Oh, wow. This is so cool! I’m talking about photographs of an original Macintosh unboxing event. It wasn’t a “new in box” Mac, or anything, but it was an immaculately cared for device, including the 34 year old box! The owner recently sold the Mac to Imgur user edifyyo, who then documented his initial unboxing. How cool, right? He posted the pics in two batches, the first focusing on the box and unpacking the device. Part 2 included closeups of the Mac itself. As I mentioned up top, it was immaculately cared for, and even includes the original “ELECTRICALLY SAFETY CHECKED” sticker, which I can’t recall having seen before. Check it out! Thanks to Jim Tanous for the heads up.
The Mac – or “Macintosh” if we’re going back to 1984 – is the first computer to effectively market a graphical computer to the masses, all delivered by Apple (or, at the time, Apple Computer).
The Mac has gone through several stages of evolution and iteration since 1984, including the MacBook Air, MacBook Pro, Mac mini, iMac, iMac Pro, Mac Pro, Performa, Power Mac (including the G4 Cube!), iBook, and more. It remains one of the most popular computers you’ll see in business, schools, and homes today.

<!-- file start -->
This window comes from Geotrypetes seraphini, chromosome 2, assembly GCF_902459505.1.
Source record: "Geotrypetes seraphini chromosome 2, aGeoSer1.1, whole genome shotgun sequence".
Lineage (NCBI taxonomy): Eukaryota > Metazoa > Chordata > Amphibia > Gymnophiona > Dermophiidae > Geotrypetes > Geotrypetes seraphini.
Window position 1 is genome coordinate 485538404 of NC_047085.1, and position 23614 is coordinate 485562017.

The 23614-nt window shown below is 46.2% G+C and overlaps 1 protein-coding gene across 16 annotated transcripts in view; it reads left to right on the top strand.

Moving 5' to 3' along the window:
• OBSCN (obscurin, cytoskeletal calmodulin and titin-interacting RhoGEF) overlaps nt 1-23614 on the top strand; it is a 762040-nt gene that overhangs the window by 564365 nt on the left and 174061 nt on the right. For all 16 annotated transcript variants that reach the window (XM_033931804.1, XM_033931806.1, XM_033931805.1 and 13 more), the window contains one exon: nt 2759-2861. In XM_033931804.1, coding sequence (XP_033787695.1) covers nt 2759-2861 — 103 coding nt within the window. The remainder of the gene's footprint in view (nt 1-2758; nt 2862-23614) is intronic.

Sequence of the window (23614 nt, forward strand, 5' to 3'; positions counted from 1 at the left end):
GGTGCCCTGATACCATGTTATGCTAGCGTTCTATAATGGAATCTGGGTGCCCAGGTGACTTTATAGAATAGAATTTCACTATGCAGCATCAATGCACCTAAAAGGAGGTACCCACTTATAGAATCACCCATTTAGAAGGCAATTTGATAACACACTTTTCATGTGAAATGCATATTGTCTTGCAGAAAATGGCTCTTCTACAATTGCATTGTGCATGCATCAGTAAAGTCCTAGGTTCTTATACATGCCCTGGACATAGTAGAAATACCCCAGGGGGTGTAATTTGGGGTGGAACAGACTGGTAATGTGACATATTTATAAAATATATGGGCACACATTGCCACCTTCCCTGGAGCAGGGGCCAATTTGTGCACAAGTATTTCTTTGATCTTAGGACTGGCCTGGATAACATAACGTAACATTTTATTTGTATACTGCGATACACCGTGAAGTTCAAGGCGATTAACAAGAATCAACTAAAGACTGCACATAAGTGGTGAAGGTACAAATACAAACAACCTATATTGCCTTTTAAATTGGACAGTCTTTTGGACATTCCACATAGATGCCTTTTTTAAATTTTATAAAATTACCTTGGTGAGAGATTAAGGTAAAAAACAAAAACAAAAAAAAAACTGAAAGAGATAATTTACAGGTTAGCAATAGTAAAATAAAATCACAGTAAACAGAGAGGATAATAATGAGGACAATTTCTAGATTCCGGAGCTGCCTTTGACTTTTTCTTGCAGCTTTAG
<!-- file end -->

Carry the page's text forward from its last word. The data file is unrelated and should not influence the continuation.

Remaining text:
The group says it will start by asking Apple for developer-friendly changes to the App Store. Its goal is 20,000 members by early June (i.e. WWDC), and has 182 members so far (16 of whom joined while I was working on this article).
Dave Hamilton and Kelly Guimont join Jeff Gamet to talk about WWDC’s upcoming iOS and macOS developer betas and how you can prepare for them, plus Kelly tells us about the James Dempsey and the Breakpoints fundraiser concert for App Camp for Girls.